While this is not entirely true since limitations on free speech are often necessary for the protection of health, morals and the rights of others, piecemeal limitations to grant government autonomy is precisely what the Universal Declaration of Human Rights and the European Convention of Human rights seek to avoid. Namazie’s comments about limitations on freedom of speech and expression encompass limitations that prevent government accountability and foster oppression of other rights. This is obvious from the examples listed above.
It is impossible, Namazie explains to defend and insist upon other fundamental rights if governments were permitted to legislate against freedom of speech. International standards require that governments only restrain speech and expression to the extent that communities do not end up in a state of lawlessness and as a result unsafe for the masses to co-exist. Aside from enabling the exercise of all civil liberties, free speech and expression is also beneficial to the democratic process. Perhaps the European Court of Justice expressed the import of universal standards of freedom of speech in its ruling in Handyside v.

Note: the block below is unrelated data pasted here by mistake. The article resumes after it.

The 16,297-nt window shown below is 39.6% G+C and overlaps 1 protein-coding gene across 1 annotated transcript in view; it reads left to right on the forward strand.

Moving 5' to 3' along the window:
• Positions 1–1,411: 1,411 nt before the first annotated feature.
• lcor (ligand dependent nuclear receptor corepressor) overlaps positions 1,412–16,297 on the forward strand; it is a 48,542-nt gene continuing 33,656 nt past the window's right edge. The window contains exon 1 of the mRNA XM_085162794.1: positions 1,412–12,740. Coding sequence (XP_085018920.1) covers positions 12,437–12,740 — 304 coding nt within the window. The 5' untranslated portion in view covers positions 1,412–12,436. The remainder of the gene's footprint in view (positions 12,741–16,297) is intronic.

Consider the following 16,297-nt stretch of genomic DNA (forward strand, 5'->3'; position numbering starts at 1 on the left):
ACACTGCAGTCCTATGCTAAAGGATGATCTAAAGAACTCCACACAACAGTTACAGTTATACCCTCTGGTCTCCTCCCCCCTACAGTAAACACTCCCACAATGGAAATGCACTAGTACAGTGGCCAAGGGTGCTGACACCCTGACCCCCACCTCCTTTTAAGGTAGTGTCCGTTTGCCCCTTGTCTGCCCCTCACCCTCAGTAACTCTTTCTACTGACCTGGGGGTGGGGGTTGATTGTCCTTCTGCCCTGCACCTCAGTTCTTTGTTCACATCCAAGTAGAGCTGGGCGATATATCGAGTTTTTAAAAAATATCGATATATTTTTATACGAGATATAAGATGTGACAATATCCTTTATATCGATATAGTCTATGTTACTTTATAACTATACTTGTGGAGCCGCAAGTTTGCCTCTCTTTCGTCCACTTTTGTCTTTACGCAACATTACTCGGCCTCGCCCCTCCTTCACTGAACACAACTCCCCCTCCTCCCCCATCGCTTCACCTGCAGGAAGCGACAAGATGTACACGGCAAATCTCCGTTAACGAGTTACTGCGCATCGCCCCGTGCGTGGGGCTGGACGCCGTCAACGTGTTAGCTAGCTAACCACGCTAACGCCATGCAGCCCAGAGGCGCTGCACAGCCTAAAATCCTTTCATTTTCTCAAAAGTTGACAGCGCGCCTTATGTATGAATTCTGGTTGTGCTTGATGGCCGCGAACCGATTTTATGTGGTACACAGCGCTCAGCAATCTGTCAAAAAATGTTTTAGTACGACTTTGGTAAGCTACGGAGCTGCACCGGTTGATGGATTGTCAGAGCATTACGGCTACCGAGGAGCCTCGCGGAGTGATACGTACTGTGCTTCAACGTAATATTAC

United Kingdom, 7 December 1976, Application No. 5493/72, 1 EHRR 737. Acknowledging that freedom of expression is an essential democratic tool, the European Court of Justice pointed out that: “In particular, it gives politicians the opportunity to reflect and comment on the preoccupations of public opinion; it thus enables everyone to participate in the free political debate which is at the very core of the concept of a democratic society. ” J. Herbert Altschull credits the First Amendment to the US Constitution as a model law for other nations. He notes that:
“No doctrine announced by the new republic has been more widely cheered around the world than the declaration of free expression. The declaration has fueled the fires of every revolutionary movement for two centuries. ” Today most national constitutions contain language that encompasses a salient link between free speech and freedom of expression. One is indistinguishable from the other. The Role of the Media in Freedom of Speech International law is particularly important with respect to free speech and expression in the media.
The European Court of Justice in Castells v. Spain, 24 April 1992, Application No. 11798/85, 14 EHRR 445 explained how the importance of the role of the press. Freedom of the press provides the public with the information necessary for the formation concerning the attitudes and opinions of political leaders. In turn politicians have the wherewithal via the press to consider public opinion and to comment accordingly. In other words, freedom of the press: “enables everyone to participate in the free political debate which is at the very core of the concept of a democratic society. ”